It happens all the time. Sooner or later, every organization may run out of qualified UNIX system administrator / staff because of various issues. As a single admin you may have to do lots of work because other people in accouting, sales, or programmers may not have all the skills required to run servers. Also, I don't trust new people or people with Windows background. I also don't have a time for UNIX admin training for new person.
In short, to avoid overloading yourself, I recommend sudo. It allows you to delegate authority to give certain users or groups of users the ability to run some commands as root or another user while providing an audit trail of the commands and their arguments via a log file. With sudo you don't have to share root password with anybody. Another option is Pluggable Authentication Modules (PAM) under UNIX / Linux. Command tasks such can be delegated via sudo program:
- Start / stop / restart common services and configurations, e.g. Jboss, Tomcat, Apache, Mysql etc
- Shutdown / reboot server
- Backup data to tape
- Run other individuate tasks and commands as per requirements and so on.
Once you started to trust their skills sets, grant them more privileges or may be promote them as full time UNIX sys admins.
In totally unrelated news : Bill Gates, retired as chairman. Checkout the hits and misses of his leadership of Microsoft.
Many new Linux user / admin asks:
Is Linux more secure than Windows?
That depends. ;-) Let me explain:
Fan boys on both sides argue to the death that their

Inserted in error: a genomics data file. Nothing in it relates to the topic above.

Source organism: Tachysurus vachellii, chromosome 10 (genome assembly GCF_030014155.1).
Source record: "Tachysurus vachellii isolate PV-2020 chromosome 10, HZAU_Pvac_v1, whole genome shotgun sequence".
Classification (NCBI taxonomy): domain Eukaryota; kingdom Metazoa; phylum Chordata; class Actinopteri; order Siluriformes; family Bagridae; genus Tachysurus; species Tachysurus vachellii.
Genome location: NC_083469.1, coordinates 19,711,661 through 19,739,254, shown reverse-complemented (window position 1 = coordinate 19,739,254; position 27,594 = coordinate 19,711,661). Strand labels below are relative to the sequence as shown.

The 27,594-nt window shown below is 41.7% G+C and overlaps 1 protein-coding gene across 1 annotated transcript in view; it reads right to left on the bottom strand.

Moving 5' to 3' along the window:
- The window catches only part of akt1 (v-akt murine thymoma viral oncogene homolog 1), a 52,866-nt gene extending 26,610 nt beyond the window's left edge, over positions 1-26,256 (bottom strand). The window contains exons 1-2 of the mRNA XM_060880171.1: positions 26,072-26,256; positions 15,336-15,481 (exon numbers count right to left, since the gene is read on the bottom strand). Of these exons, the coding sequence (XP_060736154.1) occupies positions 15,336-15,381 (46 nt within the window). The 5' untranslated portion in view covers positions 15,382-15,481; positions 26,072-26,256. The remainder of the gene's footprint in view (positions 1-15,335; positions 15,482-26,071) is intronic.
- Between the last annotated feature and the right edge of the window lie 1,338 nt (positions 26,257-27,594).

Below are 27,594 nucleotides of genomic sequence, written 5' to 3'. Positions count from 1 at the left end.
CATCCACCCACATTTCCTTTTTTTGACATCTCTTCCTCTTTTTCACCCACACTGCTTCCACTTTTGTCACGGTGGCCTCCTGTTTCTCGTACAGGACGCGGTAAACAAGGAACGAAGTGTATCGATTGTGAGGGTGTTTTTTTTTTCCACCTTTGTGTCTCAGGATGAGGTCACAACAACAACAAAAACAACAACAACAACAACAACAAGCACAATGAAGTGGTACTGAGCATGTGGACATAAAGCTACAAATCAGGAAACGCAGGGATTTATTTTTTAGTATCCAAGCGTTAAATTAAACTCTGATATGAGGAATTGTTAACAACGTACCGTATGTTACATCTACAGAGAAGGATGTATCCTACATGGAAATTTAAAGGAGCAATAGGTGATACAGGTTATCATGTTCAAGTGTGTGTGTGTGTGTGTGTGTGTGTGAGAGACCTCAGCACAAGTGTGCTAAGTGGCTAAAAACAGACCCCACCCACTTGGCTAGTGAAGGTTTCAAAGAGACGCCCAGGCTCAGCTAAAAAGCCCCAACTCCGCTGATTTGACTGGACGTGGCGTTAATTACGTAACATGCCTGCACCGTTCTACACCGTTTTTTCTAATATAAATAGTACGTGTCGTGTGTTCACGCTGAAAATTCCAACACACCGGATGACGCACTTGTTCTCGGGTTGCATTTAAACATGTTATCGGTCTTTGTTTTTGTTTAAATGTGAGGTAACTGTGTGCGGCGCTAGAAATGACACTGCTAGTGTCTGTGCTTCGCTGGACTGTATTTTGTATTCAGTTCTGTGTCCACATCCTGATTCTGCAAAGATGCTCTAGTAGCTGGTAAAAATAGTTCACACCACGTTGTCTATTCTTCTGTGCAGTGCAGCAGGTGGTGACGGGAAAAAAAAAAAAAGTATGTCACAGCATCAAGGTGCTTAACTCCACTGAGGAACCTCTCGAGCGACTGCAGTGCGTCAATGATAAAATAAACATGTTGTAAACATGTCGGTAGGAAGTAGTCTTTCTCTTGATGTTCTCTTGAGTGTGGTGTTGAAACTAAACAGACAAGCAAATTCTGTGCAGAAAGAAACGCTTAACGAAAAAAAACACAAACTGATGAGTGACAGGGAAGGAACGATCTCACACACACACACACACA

religion operating system is the best and safest to use.
Windows is harder to secure than Linux. It is the simple truth. Many IT professionals including RHCEs and MCSEs believe that Linux is more secure than Windows. However you cannot blindly accept Linux is more secure than Windows. On both operating systems you need to:
a) Restrict user access
b) Restrict service access
c) Restrict network access
d) Create backup / restore policy
e) Install and manage app level security
f) Continuously install, configure, and patch the system etc
As you see both Windows and Linux administrators requires same levels of skills. Linux is secure by design i.e. Linux is inherently more secure than Windows. Linux designed as a multi-use, network operating system from day one. For example IE / FF bug can take down entire windows computer. However, if there were the same bug in FF it won't take down entire Linux computer. Under windows almost any app level bug (read as vulnerability) can be used to take down the entire system and turn into a zombie computer.
- No operating system is secure
- Both Linux / Windows admin requires same level of skills
- By default Linux is more secure than Windows, but it is also open to attack.
- You can just make attackers job hard.
- Remember, security is an on going process and nothing is secure once connected to network, period.
This is based upon my own experience. I don't have a good answer here. What do you think? Do you run Windows and Linux? Please add your experience in the comments.